04/14/2020

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Kids being together

Connectedness and Self-care

Emma Parkhurst, Zuri Garcia

While most of us are familiar with self-care activities like eating healthy foods, exercising or managing stress, an often overlooked form of self-care is social connection. Feeling connected with others leads to a positive sense of well-being socially, emotionally, and physically, so it’s no wonder that our personal relationships play a huge role in our overall life satisfaction!

Numerous studies show that there is a higher average level of positive feelings associated with spending time with friends, as well as many other benefits including:

  • Reduced depression and anxiety - For years, researchers have found that interpersonal connectedness may help lower risk of depression and anxiety. 
  • Boosted immune system - Not only can having a strong social network positively affect how well we sleep, our impulse control, and blood pressure, it may also help heal wounds faster and strengthen the immune response. Research by Steve Cole found that the genes impacted by social connection also code for immune function and inflammation.
  • Improved memory - Researchers at Ohio State University of Columbus have found that simply having a larger social network can have a positive impact on the aging brain; meaning social interaction could protect against cognitive decline. Additional studies have shown that those with the most social interaction within their community experience the slowest rate of memory decline.
  • Other general benefits - One landmark study showed that a lack of social connection is a greater detriment to health than obesity, smoking, and high blood pressure.

So how can we start to include social connection into self-care? Try out some of these tips to increase your connectedness:

  • Practice empathy: empathy is the ability to acknowledge, understand, and share the feelings or experiences of another. It’s putting the old saying, “put yourself in their shoes” to work. It has been found that empathy is a critical quality in developing and nurturing connectedness as it helps to build both closeness and respect. To practice empathy, give your full attention to someone when they’re talking, repeat what they say in your own words to make sure you understand them correctly, and validate his or her emotions regardless of whether or not you agree with them.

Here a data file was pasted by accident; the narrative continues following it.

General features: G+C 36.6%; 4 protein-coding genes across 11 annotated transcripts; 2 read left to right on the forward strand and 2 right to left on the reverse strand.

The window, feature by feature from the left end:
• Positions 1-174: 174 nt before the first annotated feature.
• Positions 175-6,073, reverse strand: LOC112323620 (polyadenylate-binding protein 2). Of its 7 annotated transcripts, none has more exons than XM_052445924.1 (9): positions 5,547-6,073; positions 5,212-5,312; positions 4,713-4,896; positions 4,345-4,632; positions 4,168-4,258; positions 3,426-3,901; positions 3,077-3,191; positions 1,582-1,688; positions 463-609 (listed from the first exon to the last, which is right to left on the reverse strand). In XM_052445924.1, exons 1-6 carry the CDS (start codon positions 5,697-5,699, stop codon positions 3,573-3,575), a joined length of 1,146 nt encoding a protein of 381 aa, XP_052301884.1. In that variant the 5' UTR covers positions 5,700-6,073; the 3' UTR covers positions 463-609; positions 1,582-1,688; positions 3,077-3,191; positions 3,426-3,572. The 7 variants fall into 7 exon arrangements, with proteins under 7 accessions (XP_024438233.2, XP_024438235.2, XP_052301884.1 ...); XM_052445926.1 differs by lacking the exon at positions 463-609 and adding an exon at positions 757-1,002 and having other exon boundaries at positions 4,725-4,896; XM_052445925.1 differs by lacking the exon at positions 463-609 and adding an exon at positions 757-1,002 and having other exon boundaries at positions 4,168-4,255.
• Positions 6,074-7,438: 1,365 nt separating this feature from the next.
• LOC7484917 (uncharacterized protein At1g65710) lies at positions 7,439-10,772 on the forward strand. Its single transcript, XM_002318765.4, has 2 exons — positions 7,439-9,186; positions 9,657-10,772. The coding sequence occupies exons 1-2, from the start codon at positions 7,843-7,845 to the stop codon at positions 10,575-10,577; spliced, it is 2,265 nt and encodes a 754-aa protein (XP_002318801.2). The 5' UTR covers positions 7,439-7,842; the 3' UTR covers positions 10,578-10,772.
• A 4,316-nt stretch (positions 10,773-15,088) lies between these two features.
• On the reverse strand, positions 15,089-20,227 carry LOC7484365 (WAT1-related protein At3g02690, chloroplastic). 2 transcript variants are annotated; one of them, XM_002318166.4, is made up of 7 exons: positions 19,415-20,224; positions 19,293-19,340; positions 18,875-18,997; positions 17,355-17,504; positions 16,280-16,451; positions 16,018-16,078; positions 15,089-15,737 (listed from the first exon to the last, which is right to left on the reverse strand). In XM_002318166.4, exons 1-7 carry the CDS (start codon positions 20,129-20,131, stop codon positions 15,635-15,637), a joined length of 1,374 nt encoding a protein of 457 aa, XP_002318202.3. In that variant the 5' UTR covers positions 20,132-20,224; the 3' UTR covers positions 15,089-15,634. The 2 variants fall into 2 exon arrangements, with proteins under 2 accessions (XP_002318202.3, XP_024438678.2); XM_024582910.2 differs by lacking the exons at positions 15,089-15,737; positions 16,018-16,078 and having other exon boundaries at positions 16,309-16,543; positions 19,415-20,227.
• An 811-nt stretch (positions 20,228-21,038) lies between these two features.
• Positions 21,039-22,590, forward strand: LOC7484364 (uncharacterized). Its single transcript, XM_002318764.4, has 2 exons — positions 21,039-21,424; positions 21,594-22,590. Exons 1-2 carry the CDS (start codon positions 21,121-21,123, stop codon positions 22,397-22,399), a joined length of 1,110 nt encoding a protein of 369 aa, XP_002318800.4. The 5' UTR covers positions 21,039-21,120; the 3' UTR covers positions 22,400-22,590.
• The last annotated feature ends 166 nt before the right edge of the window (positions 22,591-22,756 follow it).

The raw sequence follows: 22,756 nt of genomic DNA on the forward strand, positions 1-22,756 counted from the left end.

• Make new connections: look for new ways to get involved with others by joining a group focused on a favorite hobby, taking a class to try something new, volunteering at a community garden, school, or shelter, participating in neighborhood events, or joining a local community group.
  • Nurturing existing connections: reach out to those you already have a connection with and strengthen that friendship or relationship by planning a recurring get-together like a game night or a pickup game. Some tips to build or maintain healthy relationships include sharing your feelings honestly, listen to others without judgement or blame, and that golden rule: treat others how you would like to be treated.  
  • Think outward: this is all about changing the focus from me to you. It can be instantly gratifying when someone does something kind for us or makes us feel special – so why not put that in practice for others around you? Intentionally thinking outward and seeing what you can do for others is a great place to start. Put your smart devices away and try to focus on the quality time with others. Better yet, do something together that benefits others such as volunteering or mentoring. Jumpstart your self-care and celebrate Random Acts of Kindness Day this February 17th and do something nice for a friend or two.

 

Amati, V., Meggiolaro, S., Rivellini, G., & Zaccarin, S. (2018). Social relations and life satisfaction: the role of friends. Genus, 74(1), 7. doi:10.1186/s41118-018-0032-z


Baumeister, R. F., & Leary, M. R. (1995). The need to belong: Desire for interpersonal attachments as a fundamental human motivation. Psychological Bulletin, 117(3), 497-529. doi:http://dx.doi.org/10.1037/0033-2909.117.3.497


Cole S. W. (2013). Social regulation of human gene expression: mechanisms and implications for public health. American journal of public health, 103 Suppl 1(Suppl 1), S84–S92. doi:10.2105/AJPH.2012.301183


Lee, R. M., & Robbins, S. B. (1998). The relationship between social connectedness and anxiety, self-esteem, and social identity. Journal of Counseling Psychology, 45(3), 338–345. https://doi.org/10.1037/0022-0167.45.3.338


Martino, J., Pegg, J., & Frates, E. P. (2015). The Connection Prescription: Using the Power of Social Interactions and the Deep Desire for Connectedness to Empower Health and Wellness. American journal of lifestyle medicine, 11(6), 466–475. doi:10.1177/1559827615608788


Pavlovich, K. & Krahnke, K. J Bus Ethics (2012) Empathy, Connectedness and Organisation, 105: 131. https://doi.org/10.1007/s10551-011-0961-3